"We're trying to get the shots before they go into rehab," said Brandy Navarre, who runs the powerful paparazzi agency X17 with her husband, Regis.
What's more, they believe they're the model for future news coverage on all kinds of subjects. "It's already happening," Mr. Navarre said. "We tried to get Obama in the Virgin Islands with no shirt."
And they believe it's even all to the good. Mr. Navarre suggested that a pack of paparazzi may have been able to prevent John Lennon's murder in 1980; Ms. Navarre said photos of partying starlets have sometimes spurred their families to get professional help.
The pair spoke during a panel on celebrity news convened today by The Atlantic magazine, which recently surprised its rather intellectual readers with a cover story on "The Britney Show." The magazine has tried to expand its influence and begin turning a profit; to that end, it has just poached Wired publisher Jay Lauf from Conde Nast to become VP-publisher.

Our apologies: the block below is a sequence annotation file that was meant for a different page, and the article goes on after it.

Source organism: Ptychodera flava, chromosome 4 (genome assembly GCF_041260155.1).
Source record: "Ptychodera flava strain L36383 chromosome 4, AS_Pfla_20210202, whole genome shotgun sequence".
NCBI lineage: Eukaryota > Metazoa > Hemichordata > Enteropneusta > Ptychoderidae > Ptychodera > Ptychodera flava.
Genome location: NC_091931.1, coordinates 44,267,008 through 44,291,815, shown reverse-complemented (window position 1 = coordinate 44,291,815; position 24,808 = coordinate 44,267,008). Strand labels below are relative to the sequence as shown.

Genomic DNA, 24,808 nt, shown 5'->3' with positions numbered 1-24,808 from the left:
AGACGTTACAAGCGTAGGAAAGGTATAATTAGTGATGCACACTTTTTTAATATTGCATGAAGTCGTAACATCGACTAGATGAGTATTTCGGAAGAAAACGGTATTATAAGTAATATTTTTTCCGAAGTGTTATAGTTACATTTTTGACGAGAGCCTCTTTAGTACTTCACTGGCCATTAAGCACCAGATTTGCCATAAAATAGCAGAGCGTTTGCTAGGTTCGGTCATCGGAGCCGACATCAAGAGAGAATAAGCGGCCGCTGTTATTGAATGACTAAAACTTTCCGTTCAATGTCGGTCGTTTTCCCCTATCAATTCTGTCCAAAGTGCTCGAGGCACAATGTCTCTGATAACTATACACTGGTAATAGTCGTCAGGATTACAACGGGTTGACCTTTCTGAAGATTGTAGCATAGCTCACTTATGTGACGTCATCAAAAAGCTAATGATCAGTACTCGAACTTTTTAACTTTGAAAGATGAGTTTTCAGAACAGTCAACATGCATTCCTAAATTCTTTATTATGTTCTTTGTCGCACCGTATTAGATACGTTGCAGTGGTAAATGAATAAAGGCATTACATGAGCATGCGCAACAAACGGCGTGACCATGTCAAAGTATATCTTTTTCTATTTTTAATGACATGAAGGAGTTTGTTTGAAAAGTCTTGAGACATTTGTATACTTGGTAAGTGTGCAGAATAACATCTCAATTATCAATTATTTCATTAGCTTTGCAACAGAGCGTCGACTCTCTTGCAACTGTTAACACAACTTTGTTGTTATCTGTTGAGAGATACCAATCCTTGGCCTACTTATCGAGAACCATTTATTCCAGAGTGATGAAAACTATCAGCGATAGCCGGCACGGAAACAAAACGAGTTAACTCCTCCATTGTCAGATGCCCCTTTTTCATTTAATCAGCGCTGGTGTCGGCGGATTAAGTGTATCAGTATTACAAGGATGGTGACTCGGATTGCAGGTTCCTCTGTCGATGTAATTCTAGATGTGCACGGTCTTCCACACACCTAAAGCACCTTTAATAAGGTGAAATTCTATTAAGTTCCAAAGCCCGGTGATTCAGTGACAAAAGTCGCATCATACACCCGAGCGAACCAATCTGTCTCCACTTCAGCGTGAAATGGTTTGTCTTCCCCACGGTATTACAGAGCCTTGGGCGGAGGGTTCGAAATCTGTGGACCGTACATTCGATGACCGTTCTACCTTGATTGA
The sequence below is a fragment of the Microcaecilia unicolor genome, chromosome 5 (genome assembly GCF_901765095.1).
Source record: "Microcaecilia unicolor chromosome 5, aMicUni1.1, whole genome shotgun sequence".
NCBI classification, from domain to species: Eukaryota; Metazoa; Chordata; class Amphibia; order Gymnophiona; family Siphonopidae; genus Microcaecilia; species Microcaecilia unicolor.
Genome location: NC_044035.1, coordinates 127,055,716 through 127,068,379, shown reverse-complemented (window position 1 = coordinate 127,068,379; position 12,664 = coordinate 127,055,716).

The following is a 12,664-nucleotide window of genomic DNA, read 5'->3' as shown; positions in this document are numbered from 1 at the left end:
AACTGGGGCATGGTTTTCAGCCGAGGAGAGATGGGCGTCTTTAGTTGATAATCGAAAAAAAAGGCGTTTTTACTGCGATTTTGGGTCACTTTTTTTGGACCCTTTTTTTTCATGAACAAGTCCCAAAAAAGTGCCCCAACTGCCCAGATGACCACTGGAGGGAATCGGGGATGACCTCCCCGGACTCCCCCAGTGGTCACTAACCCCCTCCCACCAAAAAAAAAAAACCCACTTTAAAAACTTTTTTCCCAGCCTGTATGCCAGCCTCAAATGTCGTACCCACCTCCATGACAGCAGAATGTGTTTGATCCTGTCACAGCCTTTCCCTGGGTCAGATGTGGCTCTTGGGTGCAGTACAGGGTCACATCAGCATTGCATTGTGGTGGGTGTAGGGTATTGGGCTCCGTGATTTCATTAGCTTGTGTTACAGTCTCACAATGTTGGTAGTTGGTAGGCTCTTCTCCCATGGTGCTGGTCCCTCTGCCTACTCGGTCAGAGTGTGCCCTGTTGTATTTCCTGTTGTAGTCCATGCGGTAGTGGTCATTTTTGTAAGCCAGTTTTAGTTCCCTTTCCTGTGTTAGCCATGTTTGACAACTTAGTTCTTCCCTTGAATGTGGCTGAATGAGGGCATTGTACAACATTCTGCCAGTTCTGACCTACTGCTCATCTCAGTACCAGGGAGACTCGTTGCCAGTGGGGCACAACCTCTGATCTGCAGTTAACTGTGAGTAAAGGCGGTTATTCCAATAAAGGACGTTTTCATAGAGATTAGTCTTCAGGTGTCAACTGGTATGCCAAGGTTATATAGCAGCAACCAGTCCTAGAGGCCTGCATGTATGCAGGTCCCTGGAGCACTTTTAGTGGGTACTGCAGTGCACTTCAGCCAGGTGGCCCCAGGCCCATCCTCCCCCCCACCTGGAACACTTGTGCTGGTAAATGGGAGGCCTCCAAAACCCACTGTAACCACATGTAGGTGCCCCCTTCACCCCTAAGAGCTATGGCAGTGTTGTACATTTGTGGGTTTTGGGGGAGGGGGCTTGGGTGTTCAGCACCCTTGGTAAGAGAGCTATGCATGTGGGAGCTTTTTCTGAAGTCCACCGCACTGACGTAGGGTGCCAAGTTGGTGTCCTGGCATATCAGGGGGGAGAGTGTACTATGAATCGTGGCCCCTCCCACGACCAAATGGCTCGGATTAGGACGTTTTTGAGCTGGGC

AdAge decided against trying for a shirtless photo of Mr. Lauf, but it's hard to deny that the general news media increasingly reflect the tactics and values of gossipy celebrity coverage.
Responding to demand
"It's defining deviancy down," said Richard Johnson, editor of The New York Post's Page Six. Its attempt at a stand-alone website for Page Six failed this week because it joined the online game too late, he added, not because of any drop in demand for celebrity gossip. Demand is definitely still growing, he said. "It's the Page Six-ification of America."
It's also a reaction, even a reasonable countermeasure, to stars' careful packaging, panelists argued. "We don't have to send 500 faxes and deal with a publicist," Ms. Navarre said. "We just go out there and do it."
But Bonnie Fuller, editorial director of American Media and former editor of Us Weekly, probably described the appeal of the approach most directly. "It's invigorating," she said.